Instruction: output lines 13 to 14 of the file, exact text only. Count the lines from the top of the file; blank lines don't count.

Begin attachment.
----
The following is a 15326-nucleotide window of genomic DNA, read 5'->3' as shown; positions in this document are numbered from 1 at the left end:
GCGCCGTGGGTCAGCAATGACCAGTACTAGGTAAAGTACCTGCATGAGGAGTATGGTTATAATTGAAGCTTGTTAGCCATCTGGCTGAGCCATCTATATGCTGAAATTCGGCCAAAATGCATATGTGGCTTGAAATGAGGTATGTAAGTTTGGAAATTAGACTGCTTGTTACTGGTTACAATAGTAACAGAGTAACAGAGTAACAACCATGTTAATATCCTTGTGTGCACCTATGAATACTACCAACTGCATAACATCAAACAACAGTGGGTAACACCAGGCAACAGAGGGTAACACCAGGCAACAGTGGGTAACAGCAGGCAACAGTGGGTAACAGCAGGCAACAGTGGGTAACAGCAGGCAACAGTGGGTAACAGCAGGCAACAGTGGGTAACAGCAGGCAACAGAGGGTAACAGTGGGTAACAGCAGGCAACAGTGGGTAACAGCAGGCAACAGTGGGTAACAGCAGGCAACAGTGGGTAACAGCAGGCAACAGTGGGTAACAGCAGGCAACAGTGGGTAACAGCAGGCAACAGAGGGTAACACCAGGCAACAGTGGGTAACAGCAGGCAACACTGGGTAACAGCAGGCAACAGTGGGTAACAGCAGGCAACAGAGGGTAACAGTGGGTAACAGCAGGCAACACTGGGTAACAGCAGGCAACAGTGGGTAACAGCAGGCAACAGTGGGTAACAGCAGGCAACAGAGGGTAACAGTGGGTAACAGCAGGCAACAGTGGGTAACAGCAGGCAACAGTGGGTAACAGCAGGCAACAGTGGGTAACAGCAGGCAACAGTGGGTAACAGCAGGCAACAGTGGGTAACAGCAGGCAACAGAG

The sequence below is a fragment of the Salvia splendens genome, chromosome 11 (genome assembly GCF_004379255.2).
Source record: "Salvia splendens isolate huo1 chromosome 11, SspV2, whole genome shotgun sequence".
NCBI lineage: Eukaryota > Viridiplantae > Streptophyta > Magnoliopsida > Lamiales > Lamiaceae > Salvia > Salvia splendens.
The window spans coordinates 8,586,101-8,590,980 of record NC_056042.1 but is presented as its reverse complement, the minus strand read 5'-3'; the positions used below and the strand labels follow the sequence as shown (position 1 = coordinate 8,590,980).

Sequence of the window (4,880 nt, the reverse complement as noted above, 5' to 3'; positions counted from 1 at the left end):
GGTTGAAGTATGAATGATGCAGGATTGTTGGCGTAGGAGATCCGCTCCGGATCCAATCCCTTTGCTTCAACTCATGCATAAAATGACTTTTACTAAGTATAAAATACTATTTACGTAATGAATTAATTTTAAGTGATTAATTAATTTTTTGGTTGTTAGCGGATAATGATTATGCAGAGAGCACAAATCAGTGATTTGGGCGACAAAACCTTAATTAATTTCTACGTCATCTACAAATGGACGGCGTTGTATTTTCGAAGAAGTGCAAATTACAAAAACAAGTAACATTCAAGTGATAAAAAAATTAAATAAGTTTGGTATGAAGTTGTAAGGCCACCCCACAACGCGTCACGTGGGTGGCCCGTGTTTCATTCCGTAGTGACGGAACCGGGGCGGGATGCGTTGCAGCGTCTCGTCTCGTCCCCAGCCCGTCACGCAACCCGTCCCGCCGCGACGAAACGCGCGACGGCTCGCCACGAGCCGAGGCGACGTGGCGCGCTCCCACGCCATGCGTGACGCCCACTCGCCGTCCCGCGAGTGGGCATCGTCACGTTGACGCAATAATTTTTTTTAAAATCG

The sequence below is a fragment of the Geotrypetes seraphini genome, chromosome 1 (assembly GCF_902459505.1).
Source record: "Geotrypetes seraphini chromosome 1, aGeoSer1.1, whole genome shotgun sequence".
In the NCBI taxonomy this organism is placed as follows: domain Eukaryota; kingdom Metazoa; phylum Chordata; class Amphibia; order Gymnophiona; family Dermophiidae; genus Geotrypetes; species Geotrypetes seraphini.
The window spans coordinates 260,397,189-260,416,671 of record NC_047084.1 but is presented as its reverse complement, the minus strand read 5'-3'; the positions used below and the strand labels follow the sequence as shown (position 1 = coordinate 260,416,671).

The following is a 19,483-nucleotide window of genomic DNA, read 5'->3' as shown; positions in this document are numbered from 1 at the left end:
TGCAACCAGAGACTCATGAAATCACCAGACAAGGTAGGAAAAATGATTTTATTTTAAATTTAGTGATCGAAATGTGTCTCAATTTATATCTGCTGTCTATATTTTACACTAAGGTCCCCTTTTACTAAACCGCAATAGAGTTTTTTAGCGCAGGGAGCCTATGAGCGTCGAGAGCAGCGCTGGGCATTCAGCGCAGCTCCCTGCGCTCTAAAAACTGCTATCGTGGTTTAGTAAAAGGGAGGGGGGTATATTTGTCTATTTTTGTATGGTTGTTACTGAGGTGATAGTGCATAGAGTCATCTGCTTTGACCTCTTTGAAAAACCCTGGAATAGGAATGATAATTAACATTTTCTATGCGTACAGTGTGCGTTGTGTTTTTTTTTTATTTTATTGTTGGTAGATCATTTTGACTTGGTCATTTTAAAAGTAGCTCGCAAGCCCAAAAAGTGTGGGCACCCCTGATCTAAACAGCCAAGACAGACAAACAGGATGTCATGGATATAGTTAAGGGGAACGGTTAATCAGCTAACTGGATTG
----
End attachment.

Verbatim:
The following is a 19,483-nucleotide window of genomic DNA, read 5'->3' as shown; positions in this document are numbered from 1 at the left end:
TGCAACCAGAGACTCATGAAATCACCAGACAAGGTAGGAAAAATGATTTTATTTTAAATTTAGTGATCGAAATGTGTCTCAATTTATATCTGCTGTCTATATTTTACACTAAGGTCCCCTTTTACTAAACCGCAATAGAGTTTTTTAGCGCAGGGAGCCTATGAGCGTCGAGAGCAGCGCTGGGCATTCAGCGCAGCTCCCTGCGCTCTAAAAACTGCTATCGTGGTTTAGTAAAAGGGAGGGGGGTATATTTGTCTATTTTTGTATGGTTGTTACTGAGGTGATAGTGCATAGAGTCATCTGCTTTGACCTCTTTGAAAAACCCTGGAATAGGAATGATAATTAACATTTTCTATGCGTACAGTGTGCGTTGTGTTTTTTTTTTATTTTATTGTTGGTAGATCATTTTGACTTGGTCATTTTAAAAGTAGCTCGCAAGCCCAAAAAGTGTGGGCACCCCTGATCTAAACAGCCAAGACAGACAAACAGGATGTCATGGATATAGTTAAGGGGAACGGTTAATCAGCTAACTGGATTG